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Britain’s former field marshals, generals, admirals and lieutenant generals have been deployed on the front line of the Brexit debate. A group of the UK’s most distinguished senior veterans’ published a brisk and succinct letter in The Telegraph in February arguing that ‘Bremain’ would be the safer position for the UK’s national security. The impact of the letter was somewhat blunted by the subsequent revelation that one of the signatories had not actually agreed to add his name.
National security is now well-entrenched as a key theme in the referendum debate and David Cameron, the British prime minister, has placed this front and centre in his pitch to the electorate to support his renegotiated terms for membership. The logic of the security argument is that in a time of international instability and uncertainty an exit from the EU would be foolhardy.
This apparent discovery of the security-related benefits of the EU may come as a surprise to the UK’s EU partners. Since the high point of the 1998 Anglo-French summit in St. Malo, the UK’s position on the development of an EU defence policy and capability has shifted from being a leader to a laggard.
The EU’s common security and defence policy (CSDP) has not been a core component of British security and defence planning over the last decade. The UK’s most recent five-year ‘strategic defence and security review’ made no reference to the CSDP as a component of the UK’s approach to providing for its national security and defence. On the operational aspects of the CSDP, the UK has not been willing to engage at a level of significant scale and scope with CSDP military operations and generally sees itself as having a preference for NATO-focused commitments. Consequently London has been a modest contributor to the EU’s military operations, although it committed personnel to the majority of the EU’s ‘civilian’ missions deployed for roles such as border observation and capacity building for third countries.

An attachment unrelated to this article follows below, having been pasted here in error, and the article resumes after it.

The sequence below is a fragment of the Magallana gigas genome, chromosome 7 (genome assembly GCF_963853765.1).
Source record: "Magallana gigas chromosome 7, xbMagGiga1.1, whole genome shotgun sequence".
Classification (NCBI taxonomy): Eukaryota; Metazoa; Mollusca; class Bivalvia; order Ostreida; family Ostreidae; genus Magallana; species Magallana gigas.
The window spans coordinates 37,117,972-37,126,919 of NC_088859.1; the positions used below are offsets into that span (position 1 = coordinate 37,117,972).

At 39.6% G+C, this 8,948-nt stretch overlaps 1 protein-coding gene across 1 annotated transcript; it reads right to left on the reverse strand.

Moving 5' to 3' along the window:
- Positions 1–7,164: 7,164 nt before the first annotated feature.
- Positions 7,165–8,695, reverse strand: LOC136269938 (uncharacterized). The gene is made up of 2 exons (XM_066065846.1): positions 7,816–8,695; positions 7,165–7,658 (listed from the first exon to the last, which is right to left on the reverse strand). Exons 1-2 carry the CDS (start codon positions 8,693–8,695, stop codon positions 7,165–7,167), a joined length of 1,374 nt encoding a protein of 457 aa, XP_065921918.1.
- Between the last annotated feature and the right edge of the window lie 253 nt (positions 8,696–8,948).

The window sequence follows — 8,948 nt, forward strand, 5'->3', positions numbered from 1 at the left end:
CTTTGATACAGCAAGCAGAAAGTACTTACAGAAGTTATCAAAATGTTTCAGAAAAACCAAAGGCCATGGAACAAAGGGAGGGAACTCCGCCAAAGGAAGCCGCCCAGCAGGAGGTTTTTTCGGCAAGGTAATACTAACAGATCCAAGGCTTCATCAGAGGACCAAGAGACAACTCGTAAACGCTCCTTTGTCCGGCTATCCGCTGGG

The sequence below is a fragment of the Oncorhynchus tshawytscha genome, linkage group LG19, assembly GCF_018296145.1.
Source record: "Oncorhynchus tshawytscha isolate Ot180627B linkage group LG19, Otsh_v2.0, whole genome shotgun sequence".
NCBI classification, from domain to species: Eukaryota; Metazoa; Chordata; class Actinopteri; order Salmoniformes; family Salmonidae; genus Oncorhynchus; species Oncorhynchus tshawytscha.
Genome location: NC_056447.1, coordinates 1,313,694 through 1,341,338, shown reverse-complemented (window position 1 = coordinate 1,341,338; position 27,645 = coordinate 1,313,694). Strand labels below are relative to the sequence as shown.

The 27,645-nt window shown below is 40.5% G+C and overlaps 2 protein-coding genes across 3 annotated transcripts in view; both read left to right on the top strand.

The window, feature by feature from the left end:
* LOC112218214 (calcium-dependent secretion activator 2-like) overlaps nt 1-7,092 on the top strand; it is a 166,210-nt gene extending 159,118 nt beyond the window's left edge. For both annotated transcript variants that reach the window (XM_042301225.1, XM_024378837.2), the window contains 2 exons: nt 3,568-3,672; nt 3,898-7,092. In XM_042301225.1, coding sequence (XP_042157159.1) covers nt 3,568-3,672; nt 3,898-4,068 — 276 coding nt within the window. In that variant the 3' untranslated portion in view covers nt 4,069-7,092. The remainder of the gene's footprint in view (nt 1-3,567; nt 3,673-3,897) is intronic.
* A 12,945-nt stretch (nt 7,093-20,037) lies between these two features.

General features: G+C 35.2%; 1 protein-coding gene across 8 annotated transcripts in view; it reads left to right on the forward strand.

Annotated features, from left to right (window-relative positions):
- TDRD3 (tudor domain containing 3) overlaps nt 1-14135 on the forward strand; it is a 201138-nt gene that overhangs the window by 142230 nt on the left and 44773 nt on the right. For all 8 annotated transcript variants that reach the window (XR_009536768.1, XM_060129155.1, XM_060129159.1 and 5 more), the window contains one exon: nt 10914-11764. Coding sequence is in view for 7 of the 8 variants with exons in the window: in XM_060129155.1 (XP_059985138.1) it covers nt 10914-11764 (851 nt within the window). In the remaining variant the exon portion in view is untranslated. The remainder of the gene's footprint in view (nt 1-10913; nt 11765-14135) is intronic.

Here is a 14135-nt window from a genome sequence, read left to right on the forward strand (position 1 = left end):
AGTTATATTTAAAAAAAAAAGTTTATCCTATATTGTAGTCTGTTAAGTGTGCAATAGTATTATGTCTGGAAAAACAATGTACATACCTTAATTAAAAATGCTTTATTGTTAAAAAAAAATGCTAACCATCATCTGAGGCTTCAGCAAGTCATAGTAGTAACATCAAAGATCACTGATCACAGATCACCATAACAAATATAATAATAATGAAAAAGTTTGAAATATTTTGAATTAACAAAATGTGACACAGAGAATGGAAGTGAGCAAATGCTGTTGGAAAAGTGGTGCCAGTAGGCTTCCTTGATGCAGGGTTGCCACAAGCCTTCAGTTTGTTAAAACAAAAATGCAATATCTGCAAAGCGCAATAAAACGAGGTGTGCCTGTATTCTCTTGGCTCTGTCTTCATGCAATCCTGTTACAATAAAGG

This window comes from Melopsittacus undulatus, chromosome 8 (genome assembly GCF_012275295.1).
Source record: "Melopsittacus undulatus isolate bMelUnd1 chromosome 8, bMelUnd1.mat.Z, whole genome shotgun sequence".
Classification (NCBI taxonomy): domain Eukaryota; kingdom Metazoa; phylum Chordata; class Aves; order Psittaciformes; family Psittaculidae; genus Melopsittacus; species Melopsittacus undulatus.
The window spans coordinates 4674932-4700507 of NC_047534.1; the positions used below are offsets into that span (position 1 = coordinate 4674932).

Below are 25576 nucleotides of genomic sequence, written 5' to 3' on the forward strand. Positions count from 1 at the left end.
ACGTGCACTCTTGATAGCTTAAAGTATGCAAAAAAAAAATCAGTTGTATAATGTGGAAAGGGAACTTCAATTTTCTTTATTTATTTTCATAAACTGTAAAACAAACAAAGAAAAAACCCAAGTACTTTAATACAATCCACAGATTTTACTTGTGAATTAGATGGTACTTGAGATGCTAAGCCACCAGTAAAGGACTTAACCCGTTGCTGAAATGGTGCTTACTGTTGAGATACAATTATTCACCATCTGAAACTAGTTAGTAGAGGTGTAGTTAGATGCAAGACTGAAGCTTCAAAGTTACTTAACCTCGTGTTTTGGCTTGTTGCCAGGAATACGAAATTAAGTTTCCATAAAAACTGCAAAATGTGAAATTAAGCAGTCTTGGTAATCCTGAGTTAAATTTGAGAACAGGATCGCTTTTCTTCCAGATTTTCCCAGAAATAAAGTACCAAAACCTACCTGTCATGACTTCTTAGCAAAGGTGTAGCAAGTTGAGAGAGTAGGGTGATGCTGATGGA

The main priority for the UK in recent years has been recalibrating strategic choices following the withdrawal of military forces from Iraq and Afghanistan. A key concern has also been the UK’s capacity for diplomatic influence and for influencing regional and international security in the context of diminishing public expenditure and the attendant shrinkage of diplomatic and military resources.
The ambition has been to remain active and engaged internationally via the UK’s own foreign and security policy resources rather than pooling and sharing with other states via the EU. It has also been to further expand commitments where this is deemed appropriate as illustrated by the decision to construct a new naval base facility in Bahrain, which is the first new naval base created east of the Suez Canal since 1971.
The prime minister has set a new post-austerity direction for Britain’s defence with the announcement of major increases in the UK defence budget last autumn. This included an unambiguous commitment to maintain a UK defence budget of 2% of GDP. The budget increases, including £12 billion of additional spending on equipment and capabilities (including drones and special forces), were in part intended to boost the UK’s ability to wage war against ISIS. This is a war in which the EU is not engaged as a combatant. And all the UK’s decisions on defence expenditure have not been made with reference to the roles that the UK might undertake through the EU.
Consequently a vote for Brexit would be less disruptive for the UK’s defence policy than for other aspects of Britain’s EU membership. However, if the public votes for the UK to remain in the EU, might the enthusiasm be translated into the UK pushing for more Europe in the field of defence?
This piece was originally published on 26 February 2016.
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